The British "Unfair Contract Terms Act of 1977" makes contract terms, that purport to waive liability for one's own negligence and the negligence of one's own agents and employees that causes death or personal injury, void as a matter of law. The full text of the statute, with separate British and Scottish provisions, is found here.
It also prohibits waivers of a variety of implied contractual warranties in sales by businesses to consumers.
It also limits terms designed to limit liability for misrepresentations to "reasonable" limitations.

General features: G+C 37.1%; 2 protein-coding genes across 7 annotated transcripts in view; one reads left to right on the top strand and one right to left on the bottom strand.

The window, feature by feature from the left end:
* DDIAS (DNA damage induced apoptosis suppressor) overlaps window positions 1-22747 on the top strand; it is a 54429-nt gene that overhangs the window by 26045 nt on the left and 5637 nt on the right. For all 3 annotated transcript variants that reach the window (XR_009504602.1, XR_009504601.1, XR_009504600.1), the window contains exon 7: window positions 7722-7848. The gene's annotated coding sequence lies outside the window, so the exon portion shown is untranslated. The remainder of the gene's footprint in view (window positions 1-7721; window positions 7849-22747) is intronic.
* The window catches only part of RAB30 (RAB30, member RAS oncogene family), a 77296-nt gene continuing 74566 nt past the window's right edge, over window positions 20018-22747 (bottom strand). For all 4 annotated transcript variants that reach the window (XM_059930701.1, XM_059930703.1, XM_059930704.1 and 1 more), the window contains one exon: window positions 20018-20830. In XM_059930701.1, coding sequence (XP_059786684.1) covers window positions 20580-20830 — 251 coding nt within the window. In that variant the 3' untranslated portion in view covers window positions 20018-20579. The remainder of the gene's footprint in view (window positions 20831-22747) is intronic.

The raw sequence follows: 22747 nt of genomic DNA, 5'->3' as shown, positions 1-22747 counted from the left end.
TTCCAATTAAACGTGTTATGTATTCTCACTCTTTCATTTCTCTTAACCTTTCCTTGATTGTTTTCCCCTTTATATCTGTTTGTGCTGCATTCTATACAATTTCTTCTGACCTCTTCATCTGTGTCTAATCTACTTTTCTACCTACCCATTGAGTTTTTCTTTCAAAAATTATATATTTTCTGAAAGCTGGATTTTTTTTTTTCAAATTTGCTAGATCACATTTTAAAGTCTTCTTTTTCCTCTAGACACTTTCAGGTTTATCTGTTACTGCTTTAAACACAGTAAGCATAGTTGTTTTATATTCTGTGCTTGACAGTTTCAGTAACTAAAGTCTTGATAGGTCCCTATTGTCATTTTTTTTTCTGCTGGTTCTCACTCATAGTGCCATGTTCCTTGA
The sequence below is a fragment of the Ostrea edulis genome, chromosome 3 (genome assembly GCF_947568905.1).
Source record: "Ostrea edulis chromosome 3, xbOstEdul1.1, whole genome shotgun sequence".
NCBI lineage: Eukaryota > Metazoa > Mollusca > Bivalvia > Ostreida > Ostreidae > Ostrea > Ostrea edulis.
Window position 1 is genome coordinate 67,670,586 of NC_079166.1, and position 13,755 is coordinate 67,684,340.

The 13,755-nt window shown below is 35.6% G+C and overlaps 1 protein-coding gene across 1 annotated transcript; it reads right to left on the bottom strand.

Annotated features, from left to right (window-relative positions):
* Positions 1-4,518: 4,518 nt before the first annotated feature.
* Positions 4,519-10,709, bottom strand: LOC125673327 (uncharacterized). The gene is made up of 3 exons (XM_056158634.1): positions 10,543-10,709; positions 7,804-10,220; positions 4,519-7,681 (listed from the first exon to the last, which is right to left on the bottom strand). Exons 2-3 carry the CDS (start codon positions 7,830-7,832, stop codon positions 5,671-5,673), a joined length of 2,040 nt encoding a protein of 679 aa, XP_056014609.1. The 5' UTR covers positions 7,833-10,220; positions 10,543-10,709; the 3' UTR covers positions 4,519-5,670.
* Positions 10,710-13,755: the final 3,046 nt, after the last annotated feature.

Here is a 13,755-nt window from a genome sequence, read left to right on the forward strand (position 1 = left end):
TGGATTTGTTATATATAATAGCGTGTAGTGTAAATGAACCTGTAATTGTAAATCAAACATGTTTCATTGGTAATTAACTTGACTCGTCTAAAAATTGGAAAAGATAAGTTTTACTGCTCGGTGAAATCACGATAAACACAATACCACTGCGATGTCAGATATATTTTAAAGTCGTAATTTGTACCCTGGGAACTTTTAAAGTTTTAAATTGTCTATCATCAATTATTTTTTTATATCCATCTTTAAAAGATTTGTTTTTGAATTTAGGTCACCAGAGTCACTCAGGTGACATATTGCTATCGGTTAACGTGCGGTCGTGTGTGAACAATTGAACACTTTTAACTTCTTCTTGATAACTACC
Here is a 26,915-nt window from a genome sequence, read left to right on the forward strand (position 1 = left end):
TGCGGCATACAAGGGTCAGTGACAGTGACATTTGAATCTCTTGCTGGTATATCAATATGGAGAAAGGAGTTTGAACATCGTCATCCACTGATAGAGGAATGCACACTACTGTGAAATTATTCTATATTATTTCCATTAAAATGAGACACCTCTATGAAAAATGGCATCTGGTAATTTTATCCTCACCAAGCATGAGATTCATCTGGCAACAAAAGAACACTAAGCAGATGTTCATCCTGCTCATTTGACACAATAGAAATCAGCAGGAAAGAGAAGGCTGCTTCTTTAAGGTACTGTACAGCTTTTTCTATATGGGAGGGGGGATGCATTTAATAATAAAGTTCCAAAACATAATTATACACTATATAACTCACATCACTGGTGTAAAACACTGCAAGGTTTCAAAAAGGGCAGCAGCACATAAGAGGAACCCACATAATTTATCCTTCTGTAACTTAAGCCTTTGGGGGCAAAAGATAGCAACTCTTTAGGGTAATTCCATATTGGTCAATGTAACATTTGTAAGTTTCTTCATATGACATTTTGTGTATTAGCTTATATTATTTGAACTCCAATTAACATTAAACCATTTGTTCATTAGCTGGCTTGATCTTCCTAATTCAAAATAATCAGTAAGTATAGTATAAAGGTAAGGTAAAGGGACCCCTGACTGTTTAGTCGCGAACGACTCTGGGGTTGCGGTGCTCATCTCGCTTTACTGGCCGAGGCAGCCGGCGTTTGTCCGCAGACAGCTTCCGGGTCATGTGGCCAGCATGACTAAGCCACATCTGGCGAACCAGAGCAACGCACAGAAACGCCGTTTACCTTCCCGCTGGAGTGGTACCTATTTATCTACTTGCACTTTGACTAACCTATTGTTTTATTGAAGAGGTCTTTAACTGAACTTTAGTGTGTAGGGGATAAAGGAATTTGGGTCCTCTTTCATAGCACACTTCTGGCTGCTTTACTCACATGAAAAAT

These bounds are further expanded by the Unfair Terms in Consumer Contracts Regulations of 1999, that, among other things, interprets all ambiguities in business agreements with consumers against the business. This statute overlaps with the 1977 Act and implements certain similar EU directives.
By comparison, it is usually possible in U.S. law to waive liability for negligence (although not gross negligence, recklessness or intentional conduct), to waive implied contractual warranties, and to agree to remove the presumption that contracts are interpreted against the drafter.